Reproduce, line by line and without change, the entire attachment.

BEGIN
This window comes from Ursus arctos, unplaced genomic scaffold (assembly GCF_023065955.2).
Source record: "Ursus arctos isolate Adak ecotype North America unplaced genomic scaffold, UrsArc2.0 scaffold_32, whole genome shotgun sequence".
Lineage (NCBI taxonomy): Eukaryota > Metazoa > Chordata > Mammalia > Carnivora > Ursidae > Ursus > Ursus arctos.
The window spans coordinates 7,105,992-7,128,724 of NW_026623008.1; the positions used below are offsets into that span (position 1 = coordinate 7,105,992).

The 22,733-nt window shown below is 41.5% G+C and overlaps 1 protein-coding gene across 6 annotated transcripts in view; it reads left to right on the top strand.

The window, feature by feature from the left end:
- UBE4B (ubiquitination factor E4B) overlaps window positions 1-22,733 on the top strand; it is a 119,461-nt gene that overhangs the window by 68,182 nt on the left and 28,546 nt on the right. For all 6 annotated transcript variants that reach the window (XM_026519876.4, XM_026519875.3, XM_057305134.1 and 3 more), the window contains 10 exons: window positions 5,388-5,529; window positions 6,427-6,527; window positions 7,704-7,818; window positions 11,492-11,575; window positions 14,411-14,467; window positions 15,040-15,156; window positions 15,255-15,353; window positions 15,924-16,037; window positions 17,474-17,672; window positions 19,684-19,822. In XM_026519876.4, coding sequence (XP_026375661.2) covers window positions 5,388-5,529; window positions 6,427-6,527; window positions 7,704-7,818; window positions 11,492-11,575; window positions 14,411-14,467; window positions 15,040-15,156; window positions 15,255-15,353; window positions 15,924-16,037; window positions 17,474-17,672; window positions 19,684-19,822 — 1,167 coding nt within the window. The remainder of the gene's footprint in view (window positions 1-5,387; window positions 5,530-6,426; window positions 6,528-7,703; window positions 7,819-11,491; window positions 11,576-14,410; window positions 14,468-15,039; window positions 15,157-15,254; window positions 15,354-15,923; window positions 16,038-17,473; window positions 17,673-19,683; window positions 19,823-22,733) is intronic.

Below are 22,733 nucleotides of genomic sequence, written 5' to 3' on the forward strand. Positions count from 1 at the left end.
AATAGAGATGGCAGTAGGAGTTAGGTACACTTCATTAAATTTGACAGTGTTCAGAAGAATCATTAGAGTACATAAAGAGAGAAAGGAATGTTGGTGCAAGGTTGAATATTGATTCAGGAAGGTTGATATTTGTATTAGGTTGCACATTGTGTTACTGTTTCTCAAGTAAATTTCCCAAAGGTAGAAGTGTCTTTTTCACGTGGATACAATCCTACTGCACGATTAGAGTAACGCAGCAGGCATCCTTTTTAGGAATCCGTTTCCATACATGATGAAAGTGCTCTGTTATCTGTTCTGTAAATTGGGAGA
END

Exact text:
This window comes from Ursus arctos, unplaced genomic scaffold (assembly GCF_023065955.2).
Source record: "Ursus arctos isolate Adak ecotype North America unplaced genomic scaffold, UrsArc2.0 scaffold_32, whole genome shotgun sequence".
Lineage (NCBI taxonomy): Eukaryota > Metazoa > Chordata > Mammalia > Carnivora > Ursidae > Ursus > Ursus arctos.
The window spans coordinates 7,105,992-7,128,724 of NW_026623008.1; the positions used below are offsets into that span (position 1 = coordinate 7,105,992).

The 22,733-nt window shown below is 41.5% G+C and overlaps 1 protein-coding gene across 6 annotated transcripts in view; it reads left to right on the top strand.

The window, feature by feature from the left end:
- UBE4B (ubiquitination factor E4B) overlaps window positions 1-22,733 on the top strand; it is a 119,461-nt gene that overhangs the window by 68,182 nt on the left and 28,546 nt on the right. For all 6 annotated transcript variants that reach the window (XM_026519876.4, XM_026519875.3, XM_057305134.1 and 3 more), the window contains 10 exons: window positions 5,388-5,529; window positions 6,427-6,527; window positions 7,704-7,818; window positions 11,492-11,575; window positions 14,411-14,467; window positions 15,040-15,156; window positions 15,255-15,353; window positions 15,924-16,037; window positions 17,474-17,672; window positions 19,684-19,822. In XM_026519876.4, coding sequence (XP_026375661.2) covers window positions 5,388-5,529; window positions 6,427-6,527; window positions 7,704-7,818; window positions 11,492-11,575; window positions 14,411-14,467; window positions 15,040-15,156; window positions 15,255-15,353; window positions 15,924-16,037; window positions 17,474-17,672; window positions 19,684-19,822 — 1,167 coding nt within the window. The remainder of the gene's footprint in view (window positions 1-5,387; window positions 5,530-6,426; window positions 6,528-7,703; window positions 7,819-11,491; window positions 11,576-14,410; window positions 14,468-15,039; window positions 15,157-15,254; window positions 15,354-15,923; window positions 16,038-17,473; window positions 17,673-19,683; window positions 19,823-22,733) is intronic.

Below are 22,733 nucleotides of genomic sequence, written 5' to 3' on the forward strand. Positions count from 1 at the left end.
AATAGAGATGGCAGTAGGAGTTAGGTACACTTCATTAAATTTGACAGTGTTCAGAAGAATCATTAGAGTACATAAAGAGAGAAAGGAATGTTGGTGCAAGGTTGAATATTGATTCAGGAAGGTTGATATTTGTATTAGGTTGCACATTGTGTTACTGTTTCTCAAGTAAATTTCCCAAAGGTAGAAGTGTCTTTTTCACGTGGATACAATCCTACTGCACGATTAGAGTAACGCAGCAGGCATCCTTTTTAGGAATCCGTTTCCATACATGATGAAAGTGCTCTGTTATCTGTTCTGTAAATTGGGAGA